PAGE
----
Although 1 million were predicted to rally in Tahrir Square for an end to the military government, only 100,000 showed up. Still, young activists argue that support for the military is waning.
On May 27 some 100,000 activists gathered at Tahrir Square to protest the continued military rule in Egypt since former President Hosni Mubarak's resignation.
Only a few thousand protesters remain in Tahrir Square. In order achieve political change, those who oppose military rule will need to garner more support before September's parliamentary elections.
On the eve of a crucial constitutional referendum, Egypt's youth movement, pivotal in moving hundreds of thousands to protest and revolt in Tahrir Square, is struggling to figure out the next move.
After 18 days of unprecedented popular demonstrations against his 30 year rule, Mubarak stepped down as Egyptian president.
In the revolution's wake, Egyptian Muslims and Christians share in newfound freedom's joys and sorrows.
On the morning after in Cairo, Egyptians combine euphoria over Hosni Mubarak's resignation with a determination to set their country aright.
Euphoria breaks out over Cairo's Tahrir Square as Mubarak steps down after 18 days of unprecedented popular demonstrations against his 30 year rule.
Daniel Brook's Pulitzer Center project on Mohamed Atta, "The Architect of 9/11," was featured in a segment on WBUR's "Here and Now" on Nov. 9.
The photographs above correspond to Brook's three pieces published by Slate. The items labeled "Dispatch 1" are associated to his 9/08 piece, "Dispatch 2" to 9/09, and "Dispatch 3" to 9/10.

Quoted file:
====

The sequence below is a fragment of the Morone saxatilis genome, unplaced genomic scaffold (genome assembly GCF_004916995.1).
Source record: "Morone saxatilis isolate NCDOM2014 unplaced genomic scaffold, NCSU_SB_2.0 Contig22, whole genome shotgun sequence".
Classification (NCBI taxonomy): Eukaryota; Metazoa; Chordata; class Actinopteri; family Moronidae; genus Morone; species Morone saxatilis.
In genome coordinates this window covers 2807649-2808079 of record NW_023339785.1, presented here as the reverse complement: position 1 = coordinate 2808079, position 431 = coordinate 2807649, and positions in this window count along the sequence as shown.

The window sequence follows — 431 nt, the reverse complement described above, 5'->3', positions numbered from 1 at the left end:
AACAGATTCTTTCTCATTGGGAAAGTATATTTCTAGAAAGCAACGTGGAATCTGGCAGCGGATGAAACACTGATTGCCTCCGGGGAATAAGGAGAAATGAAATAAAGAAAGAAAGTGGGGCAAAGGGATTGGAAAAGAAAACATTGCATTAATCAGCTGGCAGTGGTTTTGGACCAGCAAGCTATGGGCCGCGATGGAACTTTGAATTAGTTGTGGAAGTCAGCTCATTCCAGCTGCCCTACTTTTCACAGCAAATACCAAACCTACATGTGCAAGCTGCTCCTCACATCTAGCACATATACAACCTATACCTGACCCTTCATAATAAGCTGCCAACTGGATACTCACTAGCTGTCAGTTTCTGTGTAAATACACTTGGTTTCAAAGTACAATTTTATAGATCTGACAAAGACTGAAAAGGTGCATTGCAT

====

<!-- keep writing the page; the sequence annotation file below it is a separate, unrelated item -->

Mohamed Atta became an architect at Cairo University, in the city where he came of age. The Egyptian capital is a fascinating, albeit poorly maintained, open-air museum, spanning 5,000 years of architectural history. In its recent past—since Napoleon's 1798 invasion, in Egypt's near-geologic time frame—the city has lurched from Western model to Western model, trying in vain to reclaim its lost glory. In the Abdin neighborhood where Atta grew up, grand Parisian apartment buildings constructed in the 19th century now sit caked in dust, their windows shattered.
A month after 9/11, Fouad Ajami wrote in the New York Times Magazine, "I almost know Mohamed Atta, the Egyptian [at] the controls of the jet that crashed into the north tower of the World Trade Center." While the Middle East scholar had never met the lead hijacker, Ajami knew his type: the young Arab male living abroad, tantalized by yet alienated from Western modernity, who retreats into fundamentalist piety.